A retaliatory eviction, also called a retaliatory action, a tenant does not have to prove that a landlord's prohibited action was solely motivated by retaliation. Below are some examples of landlord conduct prohibited by the law:
It is a retaliatory action for a residential landlord:
- To threaten to evict a tenant;
- To file a court action to evict a tenant;
- To increase a tenant's rent;
- To decrease services provided to a tenant, or
- To terminate a periodic tenancy (e.g. month-to-month lease).
For any of the following reasons:
- Because the tenant or someone acting on the tenant's behalf complains about an alleged violation of lease or law, or a dangerous housing condition;
- Because the tenant or someone acting on the tenant's behalf has sued or participated in a lawsuit against the landlord, or
- Because the tenant has participated in any tenants' organization.
In order to claim that a landlord is taking retaliatory action:
- The tenant must be current on rent due and owing to the landlord at the time of the retaliatory action, unless the tenant has withheld rent in accordance with the lease, under state law, or another comparable local ordinance.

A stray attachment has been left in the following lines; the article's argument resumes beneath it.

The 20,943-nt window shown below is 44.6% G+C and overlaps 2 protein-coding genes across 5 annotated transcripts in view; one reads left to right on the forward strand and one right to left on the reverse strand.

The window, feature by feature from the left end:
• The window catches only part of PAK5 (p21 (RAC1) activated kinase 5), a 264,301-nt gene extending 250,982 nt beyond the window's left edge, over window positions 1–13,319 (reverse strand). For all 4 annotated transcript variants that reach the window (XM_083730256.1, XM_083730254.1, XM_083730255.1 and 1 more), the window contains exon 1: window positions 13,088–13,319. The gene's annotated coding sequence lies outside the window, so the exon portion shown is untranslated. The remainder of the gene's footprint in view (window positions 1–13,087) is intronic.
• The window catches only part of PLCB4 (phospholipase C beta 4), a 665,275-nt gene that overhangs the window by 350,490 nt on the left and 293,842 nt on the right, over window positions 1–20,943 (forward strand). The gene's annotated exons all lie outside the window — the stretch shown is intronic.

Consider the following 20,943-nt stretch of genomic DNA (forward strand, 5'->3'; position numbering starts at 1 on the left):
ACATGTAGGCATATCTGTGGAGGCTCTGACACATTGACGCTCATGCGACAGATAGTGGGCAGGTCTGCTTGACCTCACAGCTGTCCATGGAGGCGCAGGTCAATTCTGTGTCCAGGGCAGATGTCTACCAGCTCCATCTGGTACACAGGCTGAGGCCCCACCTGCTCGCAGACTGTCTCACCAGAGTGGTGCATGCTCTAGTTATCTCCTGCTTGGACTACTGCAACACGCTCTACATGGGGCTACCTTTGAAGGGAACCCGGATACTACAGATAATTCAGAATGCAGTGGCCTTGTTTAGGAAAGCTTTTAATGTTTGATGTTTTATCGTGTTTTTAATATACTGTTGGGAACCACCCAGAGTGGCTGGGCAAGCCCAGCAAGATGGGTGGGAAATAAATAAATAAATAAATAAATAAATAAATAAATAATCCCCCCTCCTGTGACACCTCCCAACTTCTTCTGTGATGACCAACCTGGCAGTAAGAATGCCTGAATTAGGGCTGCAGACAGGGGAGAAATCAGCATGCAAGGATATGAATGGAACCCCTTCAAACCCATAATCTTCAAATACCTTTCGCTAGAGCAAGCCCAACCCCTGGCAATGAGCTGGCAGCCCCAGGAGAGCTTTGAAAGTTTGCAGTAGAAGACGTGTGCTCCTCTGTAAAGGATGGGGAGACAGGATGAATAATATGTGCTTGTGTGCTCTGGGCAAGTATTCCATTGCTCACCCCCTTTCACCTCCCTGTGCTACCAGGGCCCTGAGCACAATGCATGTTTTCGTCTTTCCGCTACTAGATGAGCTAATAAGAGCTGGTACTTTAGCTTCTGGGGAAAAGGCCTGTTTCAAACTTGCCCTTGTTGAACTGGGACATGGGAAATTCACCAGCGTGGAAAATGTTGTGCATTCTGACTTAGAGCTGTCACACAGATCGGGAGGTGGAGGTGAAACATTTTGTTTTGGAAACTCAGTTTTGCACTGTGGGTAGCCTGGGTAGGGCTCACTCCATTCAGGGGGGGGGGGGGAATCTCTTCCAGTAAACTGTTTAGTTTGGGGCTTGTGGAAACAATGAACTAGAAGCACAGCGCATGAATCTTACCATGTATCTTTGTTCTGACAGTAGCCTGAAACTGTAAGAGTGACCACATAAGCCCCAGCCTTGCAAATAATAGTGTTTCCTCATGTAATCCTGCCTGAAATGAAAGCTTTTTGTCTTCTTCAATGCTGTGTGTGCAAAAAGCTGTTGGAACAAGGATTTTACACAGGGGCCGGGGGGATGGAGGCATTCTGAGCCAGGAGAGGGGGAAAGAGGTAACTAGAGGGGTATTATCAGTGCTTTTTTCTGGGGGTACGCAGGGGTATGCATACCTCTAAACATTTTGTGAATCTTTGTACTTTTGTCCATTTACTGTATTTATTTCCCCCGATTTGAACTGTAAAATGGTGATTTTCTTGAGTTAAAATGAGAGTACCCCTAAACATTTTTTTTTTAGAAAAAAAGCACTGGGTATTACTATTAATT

- In addition, the landlord's reason for retaliation must have occurred less than 6 months earlier.
A tenant may respond to her landlord’s retaliatory action in one of 2 ways:
- By raising the retaliation as a defense against the landlord’s court action to evict the tenant, or
- By filing a court claim seeking monetary compensation for damages resulting from the landlord’s retaliatory action.
If a court decides that the landlord committed a prohibited retaliatory action, then that court may order the landlord to pay compensation of an amount of money equivalent to as much as three months of rent, plus reasonable attorney fees and court costs.
Note: In addition to the protections against a landlord’s retaliatory actions that are listed above, Maryland also specifically prohibits retaliatory actions against persons who report lead poisoning. Maryland counties may also have ordinances that provide greater protection against landlord retaliation than the statewide law. A county ordinance prohibiting retaliatory actions applies so long as it provides greater protection than the statewide law.